"Your army is preparing to surrender, we're going to England, one way or another. You should come with us, if you stay here ..." Podbielski gave a shrug. "These papers aren't perfect, but we shouldn't need them. If we get stopped by the authorities, we're f**ked. But they're better than nothing."

"When?"

"Nightfall. We have a long way to go but it's best to move now before the Germans sort themselves out between here and the coast. We're heading to ..." Podbielski turned to look at Soldat Juliusz Dziadosz, who had been something of a scholar before the war.

"Saint-Valery-en-Caux, it's roughly 120 kilometers from here. It's a small fishing village according to my Michelin guide. We should be able to get a boat there. Mariusz, you were a fisherman before the war, yes?" Dziadosz turned and asked Soldat Mariusz Perzan.

"If it floats, I can handle it. Sails, motor, whatever." Perzan answered.

Jean-Yves looked thoughtful for a moment, then nodded. "Bon¹. We go. I shall be Polish until we get to England, then I will be French again."

"You don't like our company Jan-Iwo?" Podbielski asked with a smile.

Jean-Yves stared blankly at the Sergent for a moment, then recognized his name in Polish.

"Nie sierżancie, I like your company just fine, but I need to be in a unit where I speak the language."

Soldat Damian Krempa laughed and said, "By the time we get to England, we'll have you chattering like a boy from Warszawa!"

Jean-Yves looked doubtful but nodded. "We shall see about that Damian, we shall see."




¹ Good. (French)

18 comments:

  1. OAFS' Muse, please let the Poles make it to Blighty.

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  2. Echoing Scott that Jan-Iwo and company survive the proposed trek.......road trip!

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  3. Sarge, I think we (or at least I) very much underestimate the moral blow that was Paris falling, especially since in the War it has been untouched for the final war. The Germans marching down the Champ d'Elysee just made it worse.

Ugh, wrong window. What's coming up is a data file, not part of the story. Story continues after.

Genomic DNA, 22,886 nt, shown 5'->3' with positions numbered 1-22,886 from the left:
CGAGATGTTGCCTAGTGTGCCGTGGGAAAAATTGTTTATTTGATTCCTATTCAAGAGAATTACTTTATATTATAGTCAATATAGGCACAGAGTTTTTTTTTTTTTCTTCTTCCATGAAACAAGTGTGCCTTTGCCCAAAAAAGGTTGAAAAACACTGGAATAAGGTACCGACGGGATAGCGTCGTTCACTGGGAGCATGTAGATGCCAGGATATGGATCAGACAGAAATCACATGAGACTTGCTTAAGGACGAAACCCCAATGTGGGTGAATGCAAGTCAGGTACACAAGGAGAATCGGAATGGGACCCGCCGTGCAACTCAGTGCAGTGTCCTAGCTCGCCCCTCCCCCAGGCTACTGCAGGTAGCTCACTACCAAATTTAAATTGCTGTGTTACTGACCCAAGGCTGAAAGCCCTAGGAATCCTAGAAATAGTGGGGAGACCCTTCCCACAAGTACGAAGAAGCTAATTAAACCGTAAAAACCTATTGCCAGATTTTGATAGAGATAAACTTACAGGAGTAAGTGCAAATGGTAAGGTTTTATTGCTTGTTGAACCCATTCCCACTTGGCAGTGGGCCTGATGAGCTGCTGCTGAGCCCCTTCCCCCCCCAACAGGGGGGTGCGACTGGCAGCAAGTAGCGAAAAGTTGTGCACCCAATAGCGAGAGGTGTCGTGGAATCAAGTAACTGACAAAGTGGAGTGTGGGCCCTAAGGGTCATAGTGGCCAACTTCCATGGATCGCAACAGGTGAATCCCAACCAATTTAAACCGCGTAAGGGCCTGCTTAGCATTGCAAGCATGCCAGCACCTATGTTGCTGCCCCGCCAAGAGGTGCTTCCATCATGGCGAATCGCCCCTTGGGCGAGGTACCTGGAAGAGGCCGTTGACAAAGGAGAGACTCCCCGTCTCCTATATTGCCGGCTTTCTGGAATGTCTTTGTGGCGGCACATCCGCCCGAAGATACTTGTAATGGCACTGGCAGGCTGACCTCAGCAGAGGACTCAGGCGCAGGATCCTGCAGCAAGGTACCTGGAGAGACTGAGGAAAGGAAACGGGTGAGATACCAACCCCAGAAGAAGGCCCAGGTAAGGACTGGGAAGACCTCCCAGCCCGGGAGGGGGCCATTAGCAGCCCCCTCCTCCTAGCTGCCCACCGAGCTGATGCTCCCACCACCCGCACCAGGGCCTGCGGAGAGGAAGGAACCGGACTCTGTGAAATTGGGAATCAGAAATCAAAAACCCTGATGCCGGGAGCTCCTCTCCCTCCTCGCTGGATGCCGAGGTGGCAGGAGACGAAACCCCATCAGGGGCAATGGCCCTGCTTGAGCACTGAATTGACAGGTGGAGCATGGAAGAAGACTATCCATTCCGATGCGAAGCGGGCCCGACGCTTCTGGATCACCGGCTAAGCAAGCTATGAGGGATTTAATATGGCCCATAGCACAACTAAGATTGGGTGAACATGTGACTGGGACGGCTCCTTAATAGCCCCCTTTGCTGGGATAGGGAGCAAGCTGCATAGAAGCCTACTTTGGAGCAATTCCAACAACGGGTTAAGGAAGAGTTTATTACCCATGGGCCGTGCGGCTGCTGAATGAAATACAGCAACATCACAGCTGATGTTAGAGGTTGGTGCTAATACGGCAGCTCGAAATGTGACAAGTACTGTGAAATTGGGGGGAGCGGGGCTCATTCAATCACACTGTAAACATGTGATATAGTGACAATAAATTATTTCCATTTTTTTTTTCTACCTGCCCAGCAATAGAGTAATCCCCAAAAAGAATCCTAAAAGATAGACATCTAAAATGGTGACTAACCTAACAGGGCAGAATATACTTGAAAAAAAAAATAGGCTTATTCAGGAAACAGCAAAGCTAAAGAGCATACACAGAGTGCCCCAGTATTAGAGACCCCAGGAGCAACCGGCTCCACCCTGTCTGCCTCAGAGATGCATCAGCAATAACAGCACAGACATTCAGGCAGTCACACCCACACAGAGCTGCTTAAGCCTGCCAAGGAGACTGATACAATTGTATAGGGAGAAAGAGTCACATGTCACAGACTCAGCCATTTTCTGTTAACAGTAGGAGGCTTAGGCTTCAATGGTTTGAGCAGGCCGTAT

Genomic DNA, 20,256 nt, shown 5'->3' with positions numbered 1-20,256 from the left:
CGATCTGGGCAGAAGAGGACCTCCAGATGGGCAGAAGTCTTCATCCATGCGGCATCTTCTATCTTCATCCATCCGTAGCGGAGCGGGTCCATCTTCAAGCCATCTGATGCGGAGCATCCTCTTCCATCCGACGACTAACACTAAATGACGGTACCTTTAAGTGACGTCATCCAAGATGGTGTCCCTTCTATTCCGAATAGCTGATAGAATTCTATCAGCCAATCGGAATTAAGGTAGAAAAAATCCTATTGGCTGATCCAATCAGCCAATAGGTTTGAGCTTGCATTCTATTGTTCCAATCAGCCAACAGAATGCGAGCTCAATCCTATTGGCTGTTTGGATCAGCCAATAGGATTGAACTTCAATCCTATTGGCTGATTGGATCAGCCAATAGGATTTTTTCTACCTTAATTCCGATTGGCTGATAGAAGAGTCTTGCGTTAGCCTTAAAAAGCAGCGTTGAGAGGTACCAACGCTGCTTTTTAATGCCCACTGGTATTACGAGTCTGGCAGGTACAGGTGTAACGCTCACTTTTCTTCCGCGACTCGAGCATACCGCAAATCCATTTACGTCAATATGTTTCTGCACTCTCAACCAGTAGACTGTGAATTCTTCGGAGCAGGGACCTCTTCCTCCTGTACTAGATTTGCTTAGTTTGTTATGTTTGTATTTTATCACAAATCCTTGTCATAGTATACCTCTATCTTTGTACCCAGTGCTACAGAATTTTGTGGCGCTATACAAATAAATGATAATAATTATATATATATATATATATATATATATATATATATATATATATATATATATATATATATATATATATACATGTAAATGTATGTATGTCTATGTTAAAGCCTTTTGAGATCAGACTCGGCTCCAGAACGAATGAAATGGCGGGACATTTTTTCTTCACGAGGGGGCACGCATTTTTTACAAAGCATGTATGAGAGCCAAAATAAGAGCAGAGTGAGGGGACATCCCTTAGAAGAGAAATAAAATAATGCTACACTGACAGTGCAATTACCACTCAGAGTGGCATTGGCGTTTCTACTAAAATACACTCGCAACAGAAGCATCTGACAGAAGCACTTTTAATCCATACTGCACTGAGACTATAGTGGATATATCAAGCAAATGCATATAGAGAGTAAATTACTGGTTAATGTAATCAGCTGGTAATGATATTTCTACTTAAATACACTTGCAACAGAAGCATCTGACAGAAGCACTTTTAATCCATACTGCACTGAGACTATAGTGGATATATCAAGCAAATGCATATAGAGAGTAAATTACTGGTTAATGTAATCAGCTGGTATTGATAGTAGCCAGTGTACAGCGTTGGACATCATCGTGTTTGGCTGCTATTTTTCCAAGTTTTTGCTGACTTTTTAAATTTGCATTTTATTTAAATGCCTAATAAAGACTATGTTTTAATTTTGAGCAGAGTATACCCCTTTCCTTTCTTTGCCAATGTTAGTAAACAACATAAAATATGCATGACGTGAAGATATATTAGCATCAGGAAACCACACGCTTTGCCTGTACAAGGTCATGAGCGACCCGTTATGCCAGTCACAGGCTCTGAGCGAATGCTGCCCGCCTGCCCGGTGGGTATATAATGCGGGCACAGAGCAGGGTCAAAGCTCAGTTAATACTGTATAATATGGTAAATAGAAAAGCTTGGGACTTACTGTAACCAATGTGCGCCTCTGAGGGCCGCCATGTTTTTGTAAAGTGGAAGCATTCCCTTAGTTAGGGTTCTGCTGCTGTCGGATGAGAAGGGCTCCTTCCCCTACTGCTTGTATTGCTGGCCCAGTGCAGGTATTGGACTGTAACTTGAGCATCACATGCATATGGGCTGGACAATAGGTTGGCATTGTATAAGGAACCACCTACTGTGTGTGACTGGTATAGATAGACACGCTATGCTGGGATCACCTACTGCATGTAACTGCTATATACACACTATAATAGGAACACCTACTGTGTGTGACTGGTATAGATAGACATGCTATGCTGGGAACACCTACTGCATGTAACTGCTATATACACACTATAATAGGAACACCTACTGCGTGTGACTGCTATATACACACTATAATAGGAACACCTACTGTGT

I like that the Poles have adopted Jean-Yves. Hopefully he does indeed learn Polish - but they all stay in the West after the War anyway.

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    1. After what the Brits and Americans did to put Eastern Europe under Communism in 1945, I wouldn't blame them for staying in the West. Many did.

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    2. That was perhaps the most evil thing a US President ever agreed to.

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    3. "The most evil..." ? There are a number of contenders for that one...
      Boat Guy

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  4. We ride!
    -Barry
    :-)

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  5. Good luck with that Polish. It ain't easy to learn it.
    Dennis in Poland

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  6. Good men make good common causes their causes. May your muse be kind with them, and guide his speedily learning his new worlds.

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  7. That was a great story!